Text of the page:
Finnish 2nd Lieutenant 19 April 1942
A Finnish Second Lieutenant takes a break, April 1942 (SA-Kuva).
Eastern Front: Lieutenant General Mikhail Grigoryevich Yefremov, commander of the Soviet 33rd Army, commits suicide to avoid being taken prisoner by the Germans near Vyazma. He does so while personally leading a failed breakout attempt across a highway out of a pocket south and east of Smolensk that had formed during a Soviet attempt to take Vyazma in February 1942. The Germans had found a copy of orders for the breakout in the uniform of a dead Soviet soldier and were ready and waiting at the crossing point. They form three lines of defense at the road and destroy the remnants of the 33rd Army with withering machine-gun and artillery fire.

A separate breakout attempt by General Pavel Belov's 1st Guards Cavalry Corps from the Smolensk/Vyazma pocket is undetected by the Germans and succeeds in crossing the road to reach the Soviet 10th Army. A monument to Yefremov is later placed in Vyazma and he posthumously is awarded the Order of the Red Banner. Belov, on the other hand, gains greatly in prestige and soon will be awarded command of the 61st Army.

In Crimea, the battles along the Parpach Narrows have died down, but the Luftwaffe is making its enhanced presence known. Today, German bombers damage tanker I. Stalin along with three other transport ships. General Manstein has managed to keep his casualties relatively low during the battles while General Kozlov's Crimean Front has lost 40% of its manpower, 52% of its tanks, and 25% of its artillery during its failed offensives. Manstein now begins planning a final offensive (Unternehmen Trappenjagd or "Bustard Hunt") to clear the Soviets out of the Kerch Peninsula once the spring thaw arrives in early May. The Soviet Stavka asks Stalin to consider withdrawing from the exposed position but the commander in chief is undecided.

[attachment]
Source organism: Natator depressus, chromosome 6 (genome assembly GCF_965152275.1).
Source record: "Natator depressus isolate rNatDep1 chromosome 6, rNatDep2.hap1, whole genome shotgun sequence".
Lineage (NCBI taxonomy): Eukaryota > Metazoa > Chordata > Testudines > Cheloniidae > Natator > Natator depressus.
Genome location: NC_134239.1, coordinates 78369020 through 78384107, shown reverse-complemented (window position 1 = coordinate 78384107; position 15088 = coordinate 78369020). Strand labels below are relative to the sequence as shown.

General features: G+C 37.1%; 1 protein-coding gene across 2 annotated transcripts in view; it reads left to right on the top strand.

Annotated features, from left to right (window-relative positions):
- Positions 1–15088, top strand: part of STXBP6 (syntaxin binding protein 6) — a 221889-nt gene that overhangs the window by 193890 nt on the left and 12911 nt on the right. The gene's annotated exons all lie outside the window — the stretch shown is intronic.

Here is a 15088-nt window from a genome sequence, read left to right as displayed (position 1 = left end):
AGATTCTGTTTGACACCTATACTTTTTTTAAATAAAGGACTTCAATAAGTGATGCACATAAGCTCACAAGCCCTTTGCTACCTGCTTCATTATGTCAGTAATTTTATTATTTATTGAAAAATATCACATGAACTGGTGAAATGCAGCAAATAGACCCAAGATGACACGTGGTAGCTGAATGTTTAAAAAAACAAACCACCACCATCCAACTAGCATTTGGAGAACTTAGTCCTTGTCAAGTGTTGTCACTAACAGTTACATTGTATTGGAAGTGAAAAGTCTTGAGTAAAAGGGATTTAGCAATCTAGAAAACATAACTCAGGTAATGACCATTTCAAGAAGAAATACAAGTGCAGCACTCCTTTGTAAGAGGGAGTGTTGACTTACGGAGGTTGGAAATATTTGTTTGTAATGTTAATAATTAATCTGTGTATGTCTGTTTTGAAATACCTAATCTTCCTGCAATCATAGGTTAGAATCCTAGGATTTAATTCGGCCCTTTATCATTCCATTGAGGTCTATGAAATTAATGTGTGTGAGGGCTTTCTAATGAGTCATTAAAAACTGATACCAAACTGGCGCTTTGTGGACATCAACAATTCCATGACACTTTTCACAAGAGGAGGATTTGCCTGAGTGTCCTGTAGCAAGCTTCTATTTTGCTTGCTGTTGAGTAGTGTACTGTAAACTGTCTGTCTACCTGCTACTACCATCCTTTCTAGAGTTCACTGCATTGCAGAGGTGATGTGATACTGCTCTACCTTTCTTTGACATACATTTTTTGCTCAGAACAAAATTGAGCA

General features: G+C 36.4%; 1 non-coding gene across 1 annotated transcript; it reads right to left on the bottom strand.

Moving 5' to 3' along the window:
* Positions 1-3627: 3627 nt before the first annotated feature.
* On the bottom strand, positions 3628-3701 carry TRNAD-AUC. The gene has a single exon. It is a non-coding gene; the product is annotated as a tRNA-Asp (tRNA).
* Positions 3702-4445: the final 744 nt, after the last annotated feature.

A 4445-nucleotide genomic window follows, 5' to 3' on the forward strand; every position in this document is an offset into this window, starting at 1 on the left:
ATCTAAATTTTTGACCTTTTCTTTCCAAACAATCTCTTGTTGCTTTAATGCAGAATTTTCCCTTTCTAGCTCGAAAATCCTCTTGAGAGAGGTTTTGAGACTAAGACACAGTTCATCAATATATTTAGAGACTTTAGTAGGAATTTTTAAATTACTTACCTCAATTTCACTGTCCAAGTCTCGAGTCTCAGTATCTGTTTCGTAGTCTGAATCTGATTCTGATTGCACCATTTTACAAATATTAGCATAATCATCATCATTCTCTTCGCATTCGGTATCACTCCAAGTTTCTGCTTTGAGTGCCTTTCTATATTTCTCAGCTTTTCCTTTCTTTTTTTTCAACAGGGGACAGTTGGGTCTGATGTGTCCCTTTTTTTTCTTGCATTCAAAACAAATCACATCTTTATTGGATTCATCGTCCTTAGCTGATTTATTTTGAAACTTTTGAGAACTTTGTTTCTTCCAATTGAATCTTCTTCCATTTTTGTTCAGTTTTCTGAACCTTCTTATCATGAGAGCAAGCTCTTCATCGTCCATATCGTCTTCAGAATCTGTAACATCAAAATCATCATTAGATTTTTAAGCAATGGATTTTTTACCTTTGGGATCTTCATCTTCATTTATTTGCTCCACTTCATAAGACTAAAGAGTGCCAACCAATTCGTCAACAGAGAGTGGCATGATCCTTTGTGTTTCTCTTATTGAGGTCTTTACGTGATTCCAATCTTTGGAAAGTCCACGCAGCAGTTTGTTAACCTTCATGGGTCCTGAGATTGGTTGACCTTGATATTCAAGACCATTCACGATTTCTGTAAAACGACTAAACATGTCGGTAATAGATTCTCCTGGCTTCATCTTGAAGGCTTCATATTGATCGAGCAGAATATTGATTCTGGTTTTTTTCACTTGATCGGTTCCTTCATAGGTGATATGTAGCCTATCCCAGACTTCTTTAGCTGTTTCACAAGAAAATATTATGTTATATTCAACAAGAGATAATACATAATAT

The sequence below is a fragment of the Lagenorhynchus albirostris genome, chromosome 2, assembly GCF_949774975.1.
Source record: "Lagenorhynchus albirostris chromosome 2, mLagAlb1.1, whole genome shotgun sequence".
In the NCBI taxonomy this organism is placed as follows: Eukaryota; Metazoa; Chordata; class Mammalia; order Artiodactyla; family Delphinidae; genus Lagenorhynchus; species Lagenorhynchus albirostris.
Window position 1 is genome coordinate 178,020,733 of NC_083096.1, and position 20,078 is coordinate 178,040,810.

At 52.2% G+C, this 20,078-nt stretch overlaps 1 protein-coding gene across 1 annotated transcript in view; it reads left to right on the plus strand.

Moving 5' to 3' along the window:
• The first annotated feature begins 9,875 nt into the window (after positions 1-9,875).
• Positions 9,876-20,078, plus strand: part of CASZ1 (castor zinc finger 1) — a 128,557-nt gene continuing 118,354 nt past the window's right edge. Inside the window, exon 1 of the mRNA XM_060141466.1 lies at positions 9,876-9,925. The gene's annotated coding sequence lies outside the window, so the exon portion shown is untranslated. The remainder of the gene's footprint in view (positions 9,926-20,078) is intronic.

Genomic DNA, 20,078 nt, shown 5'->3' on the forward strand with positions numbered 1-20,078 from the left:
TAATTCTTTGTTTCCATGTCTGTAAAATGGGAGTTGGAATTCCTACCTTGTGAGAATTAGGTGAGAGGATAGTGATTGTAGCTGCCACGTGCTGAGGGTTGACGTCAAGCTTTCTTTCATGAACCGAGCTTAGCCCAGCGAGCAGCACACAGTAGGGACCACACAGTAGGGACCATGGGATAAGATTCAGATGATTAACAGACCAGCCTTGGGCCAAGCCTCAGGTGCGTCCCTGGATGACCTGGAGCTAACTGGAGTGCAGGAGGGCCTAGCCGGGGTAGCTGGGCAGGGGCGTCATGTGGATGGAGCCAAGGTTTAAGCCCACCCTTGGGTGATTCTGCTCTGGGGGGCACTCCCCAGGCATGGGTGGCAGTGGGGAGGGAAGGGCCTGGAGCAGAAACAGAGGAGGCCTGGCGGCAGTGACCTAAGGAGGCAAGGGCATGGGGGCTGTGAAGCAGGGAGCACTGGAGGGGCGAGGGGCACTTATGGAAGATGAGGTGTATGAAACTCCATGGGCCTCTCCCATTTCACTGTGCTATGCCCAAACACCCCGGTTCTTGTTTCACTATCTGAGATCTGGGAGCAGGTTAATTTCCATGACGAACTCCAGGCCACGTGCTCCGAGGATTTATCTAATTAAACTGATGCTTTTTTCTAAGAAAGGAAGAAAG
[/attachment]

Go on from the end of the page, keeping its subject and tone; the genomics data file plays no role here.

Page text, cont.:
Near Demyansk, General Seydlitz's relief force continues slowly grinding toward the pocket where almost 100,000 German troops are trapped. The Soviets are resisting bitterly but have nowhere to retreat between the relief column and the Lovat River. General Halder notes casually in his war diary, "Still all quiet on the front."
Hitler Youth induction ceremony 19 April 1942
A Hitler Youth induction ceremony for ten-year-olds in Berlin, 19 April 1942 (Federal Archive Image 183-J01181).
European Air Operations: It is a quiet day on the Channel Front. The only activity is minelaying overnight in the Frisian Islands, during which the RAF loses one Hampden and one Wellington bomber.

Battle of the Atlantic: U-130 (KrvKpt. Ernst Kals) shells the Royal Dutch Shell refineries at Ballen Bay on Curacao in the Netherlands West Indies. A total of twelve shells cause minimal damage.

U-136 (Kptlt. Heinrich Zimmermann) torpedoes and sinks armed US freighter Steel Maker west of Bermuda. The submarine stops to question the survivors in their life boats, and Captain politely says, "I am sorry to have to sink you and do this to you, but this is war." He promises to inform the Allies of their position. Although only one crewman perishes and 36 men survive, the survivors drift in the current and the last man is not rescued until 18 May 1942. (Sources conflict on U-136's activities today but this is according to the US Navy Chronology).

U-136 also torpedoes and damages freighter Axtell J. Byles (named for a football player) off Wimble Shoals, North Carolina. The tanker makes it to Hampton Roads under its own power with no injuries to the crew.

German auxiliary cruiser Michel (formerly Polish freighter Bielsko and then hospital ship Bonn), under the command of FK (later KzS) Helmuth von Ruckteschell, shells and sinks 7468-ton British tanker Patella in the South Atlantic. There are five dead. The Germans take 60 crewmen as prisoners. This is Michel's first victory after breaking out through the English Channel and sailing on 20 March 1942.